Annual exhibition "Things are more real than people"
Welcome to the annual exhibition: OBJECTS ARE MORE TRUTHFUL THAN PEOPLE in Tammsaare museum at Vargamäe. This exhibition consists of twelve everyday items from the 19th century and beginning of the 20th century, that played a role in the lives of the writer Anton Hansen Tammsaare and people closest to him. The objects that will be telling their stories are the following: a Bible that belonged to Peeter Hansen, the father of Tammsaare; a chair made by the father, a bench made by Tammsaare; a clothing iron that belonged to Tammsaare’s sister, the father’s flask and tankard, his mother’s dowry chest a suitcase belonging to Tammsaare’s brother Jüri Hansen, the father’s mathematics textbook, a script for Tammsaare’s poem, a window of Tammsaare-Põhja Housebarn and a teapot that belonged to the head of Lõuna talu, Jakob Sikenberg. All these everyday items reflect the way of life in Tammsaare’s time, a time before Estonians moved to cities to embrace an urban lifestyle. In their own way, these objects give us some insight in to the great literary works of Tammsaare, ‘Truth and Justice’.
Tammsaare’s father Peeter Hansen’s Bible AT18 / Ar.47:1
The Bible from 1878 is a large dark brown hardback book with pages that have yellowed with time. Standing upright, the rectangular book’s measurements are 30 cm in length, 19 cm in width, and 8 cm in thickness. The faded pattern on the cover of the leather-back book is accentuated by two brass locks and book corners. In the middle of the cover is a cross. The cross is surrounded by a rounded decorative frame, with plant ornaments in each of the four corners. The same motif is repeated on the book’s back and the back cover. The pattern is embossed. The valuable book was protected from excessive wear by four round protective book corners on the front as well as back covers. On the right side, where the book opens, there are two decorative lock clasps in order to safely close the book. The clasps have a golden finish. The upper right corner of the front cover is ever so slightly bent as if the reader has opened the book from the same page time and time again. The Bible text is in Estonian and runs in two columns. The inner pages of the book are stained and darkened. Upon lifting the front cover, there is a blank page, on the top of which is written in flowing handwriting the name of the owner: Hansen.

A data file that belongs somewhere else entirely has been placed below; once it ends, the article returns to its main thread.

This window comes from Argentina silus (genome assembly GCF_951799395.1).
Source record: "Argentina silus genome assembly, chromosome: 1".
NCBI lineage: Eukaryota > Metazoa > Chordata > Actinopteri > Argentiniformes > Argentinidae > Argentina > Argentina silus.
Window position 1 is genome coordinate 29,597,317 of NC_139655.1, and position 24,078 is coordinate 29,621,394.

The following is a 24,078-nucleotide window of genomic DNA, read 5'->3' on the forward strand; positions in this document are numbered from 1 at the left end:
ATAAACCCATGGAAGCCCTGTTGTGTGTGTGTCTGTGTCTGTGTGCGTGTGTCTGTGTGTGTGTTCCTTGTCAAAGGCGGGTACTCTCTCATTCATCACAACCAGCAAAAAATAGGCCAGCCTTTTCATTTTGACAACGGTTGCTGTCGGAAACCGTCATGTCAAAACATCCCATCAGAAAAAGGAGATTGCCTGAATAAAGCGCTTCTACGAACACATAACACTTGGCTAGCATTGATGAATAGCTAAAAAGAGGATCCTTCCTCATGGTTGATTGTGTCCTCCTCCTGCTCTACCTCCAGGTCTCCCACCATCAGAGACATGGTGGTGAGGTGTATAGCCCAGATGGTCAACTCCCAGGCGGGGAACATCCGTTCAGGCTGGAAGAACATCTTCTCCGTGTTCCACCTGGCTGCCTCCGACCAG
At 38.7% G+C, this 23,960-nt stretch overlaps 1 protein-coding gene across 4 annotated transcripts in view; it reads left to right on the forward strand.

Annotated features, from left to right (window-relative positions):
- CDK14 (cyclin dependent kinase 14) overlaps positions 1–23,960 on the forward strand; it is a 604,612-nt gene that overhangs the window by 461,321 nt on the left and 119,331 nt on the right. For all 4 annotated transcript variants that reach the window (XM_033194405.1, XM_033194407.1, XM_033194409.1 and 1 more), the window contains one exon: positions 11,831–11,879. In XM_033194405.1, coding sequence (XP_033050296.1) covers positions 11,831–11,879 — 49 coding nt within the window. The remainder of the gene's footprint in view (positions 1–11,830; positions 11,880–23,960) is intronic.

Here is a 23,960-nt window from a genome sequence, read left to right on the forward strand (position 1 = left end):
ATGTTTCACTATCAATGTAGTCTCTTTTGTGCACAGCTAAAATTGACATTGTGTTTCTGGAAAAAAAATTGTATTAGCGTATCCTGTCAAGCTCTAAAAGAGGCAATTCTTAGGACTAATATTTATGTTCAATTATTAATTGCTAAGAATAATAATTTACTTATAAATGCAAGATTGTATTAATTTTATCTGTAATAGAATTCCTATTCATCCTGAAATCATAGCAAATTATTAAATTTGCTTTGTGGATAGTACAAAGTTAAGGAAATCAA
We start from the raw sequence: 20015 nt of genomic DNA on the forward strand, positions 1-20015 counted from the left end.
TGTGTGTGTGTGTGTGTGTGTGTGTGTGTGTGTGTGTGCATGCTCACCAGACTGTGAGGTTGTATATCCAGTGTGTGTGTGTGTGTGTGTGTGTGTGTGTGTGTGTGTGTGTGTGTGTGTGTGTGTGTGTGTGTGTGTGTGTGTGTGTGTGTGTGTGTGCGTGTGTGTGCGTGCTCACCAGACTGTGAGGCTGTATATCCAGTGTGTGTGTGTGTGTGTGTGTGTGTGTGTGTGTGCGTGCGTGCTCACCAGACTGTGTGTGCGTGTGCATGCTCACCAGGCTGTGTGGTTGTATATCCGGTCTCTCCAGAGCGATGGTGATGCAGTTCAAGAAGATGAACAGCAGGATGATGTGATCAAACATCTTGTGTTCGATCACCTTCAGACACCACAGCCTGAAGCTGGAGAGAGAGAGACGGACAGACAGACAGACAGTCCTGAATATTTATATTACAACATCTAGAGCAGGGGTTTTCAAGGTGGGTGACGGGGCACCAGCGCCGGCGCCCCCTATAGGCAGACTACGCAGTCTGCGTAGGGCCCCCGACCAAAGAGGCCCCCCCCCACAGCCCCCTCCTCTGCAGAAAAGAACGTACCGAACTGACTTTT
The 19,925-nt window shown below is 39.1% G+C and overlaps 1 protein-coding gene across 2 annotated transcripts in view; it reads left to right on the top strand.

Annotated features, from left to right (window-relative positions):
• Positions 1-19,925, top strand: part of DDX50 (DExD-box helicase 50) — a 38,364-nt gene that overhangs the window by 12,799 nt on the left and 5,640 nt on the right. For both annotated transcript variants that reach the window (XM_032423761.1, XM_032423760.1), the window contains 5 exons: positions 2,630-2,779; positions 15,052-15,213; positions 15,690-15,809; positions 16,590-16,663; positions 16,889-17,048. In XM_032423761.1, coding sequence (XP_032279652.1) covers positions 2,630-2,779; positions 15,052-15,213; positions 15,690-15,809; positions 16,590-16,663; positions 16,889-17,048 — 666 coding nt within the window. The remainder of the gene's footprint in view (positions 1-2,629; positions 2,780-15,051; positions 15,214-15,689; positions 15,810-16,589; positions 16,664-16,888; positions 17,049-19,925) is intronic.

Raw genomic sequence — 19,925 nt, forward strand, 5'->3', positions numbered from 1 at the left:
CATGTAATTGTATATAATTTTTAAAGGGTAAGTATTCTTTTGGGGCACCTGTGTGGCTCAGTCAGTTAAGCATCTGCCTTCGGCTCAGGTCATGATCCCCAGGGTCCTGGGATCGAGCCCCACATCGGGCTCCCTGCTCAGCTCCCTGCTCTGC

This Bible, the most meaningful object in the museum, belonged to the father of Anton Hansen Tammsaare, Peeter Hansen. Peeter was a serious and god-fearing man, who often spent time reading the Bible to his family. After all, there was no Internet, or even radio, back then. It was just father Peeter and his Bible. It was thanks to this, that Anton became familiar with stories that were solemn and serious in nature. In many ways, the Bible is what lead the writer to produce the weighty volumes of ‘Truth and Justice’.